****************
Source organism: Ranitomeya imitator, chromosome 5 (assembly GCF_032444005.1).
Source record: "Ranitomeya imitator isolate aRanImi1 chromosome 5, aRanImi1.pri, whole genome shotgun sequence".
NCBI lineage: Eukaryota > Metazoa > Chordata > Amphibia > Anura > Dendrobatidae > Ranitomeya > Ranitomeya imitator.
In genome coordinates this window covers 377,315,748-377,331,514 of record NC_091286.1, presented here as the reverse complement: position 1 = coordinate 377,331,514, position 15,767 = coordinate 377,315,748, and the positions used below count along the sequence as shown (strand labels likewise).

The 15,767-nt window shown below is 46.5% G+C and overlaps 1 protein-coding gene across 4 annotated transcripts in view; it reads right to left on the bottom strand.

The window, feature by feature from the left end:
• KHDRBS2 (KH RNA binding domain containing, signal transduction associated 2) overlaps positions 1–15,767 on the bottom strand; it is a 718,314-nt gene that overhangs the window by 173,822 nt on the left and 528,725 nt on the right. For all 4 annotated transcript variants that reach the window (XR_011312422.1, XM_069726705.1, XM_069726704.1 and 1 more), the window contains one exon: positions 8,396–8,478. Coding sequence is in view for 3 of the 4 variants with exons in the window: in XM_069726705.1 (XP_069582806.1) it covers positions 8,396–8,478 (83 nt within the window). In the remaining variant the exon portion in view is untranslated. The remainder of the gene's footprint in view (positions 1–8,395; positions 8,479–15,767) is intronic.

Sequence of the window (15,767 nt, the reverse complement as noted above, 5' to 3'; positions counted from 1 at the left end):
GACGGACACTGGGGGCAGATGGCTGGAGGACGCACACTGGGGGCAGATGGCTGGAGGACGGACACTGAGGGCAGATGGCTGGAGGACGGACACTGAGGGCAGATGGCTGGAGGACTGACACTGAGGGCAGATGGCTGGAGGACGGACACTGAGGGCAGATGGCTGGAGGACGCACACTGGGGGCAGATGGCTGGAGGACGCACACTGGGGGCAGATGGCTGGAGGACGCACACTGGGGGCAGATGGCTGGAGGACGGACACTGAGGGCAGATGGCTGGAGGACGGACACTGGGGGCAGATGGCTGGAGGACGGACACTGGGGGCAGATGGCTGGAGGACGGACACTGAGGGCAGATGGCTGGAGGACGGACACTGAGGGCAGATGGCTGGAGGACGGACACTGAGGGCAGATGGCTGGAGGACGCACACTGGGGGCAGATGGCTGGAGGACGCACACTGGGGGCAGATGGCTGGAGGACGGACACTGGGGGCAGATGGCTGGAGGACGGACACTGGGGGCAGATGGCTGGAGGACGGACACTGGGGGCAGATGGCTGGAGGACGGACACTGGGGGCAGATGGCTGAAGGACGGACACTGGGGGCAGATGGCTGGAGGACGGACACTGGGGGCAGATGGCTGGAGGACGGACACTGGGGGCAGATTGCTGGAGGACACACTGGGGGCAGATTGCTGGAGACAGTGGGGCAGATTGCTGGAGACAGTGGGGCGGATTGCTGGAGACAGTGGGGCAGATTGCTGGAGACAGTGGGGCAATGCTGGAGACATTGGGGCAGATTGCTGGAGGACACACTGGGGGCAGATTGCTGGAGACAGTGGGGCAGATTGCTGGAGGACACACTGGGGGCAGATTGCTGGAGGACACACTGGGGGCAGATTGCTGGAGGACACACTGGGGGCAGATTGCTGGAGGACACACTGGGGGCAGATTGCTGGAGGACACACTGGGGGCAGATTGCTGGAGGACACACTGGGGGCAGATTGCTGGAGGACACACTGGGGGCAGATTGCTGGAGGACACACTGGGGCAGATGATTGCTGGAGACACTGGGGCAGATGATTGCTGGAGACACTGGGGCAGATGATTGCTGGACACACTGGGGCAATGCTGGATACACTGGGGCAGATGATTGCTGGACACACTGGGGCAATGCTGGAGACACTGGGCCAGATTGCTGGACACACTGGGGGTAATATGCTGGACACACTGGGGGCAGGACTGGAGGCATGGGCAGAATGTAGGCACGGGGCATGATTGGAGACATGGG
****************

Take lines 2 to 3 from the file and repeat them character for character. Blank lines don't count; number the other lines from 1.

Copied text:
Source record: "Ranitomeya imitator isolate aRanImi1 chromosome 5, aRanImi1.pri, whole genome shotgun sequence".
NCBI lineage: Eukaryota > Metazoa > Chordata > Amphibia > Anura > Dendrobatidae > Ranitomeya > Ranitomeya imitator.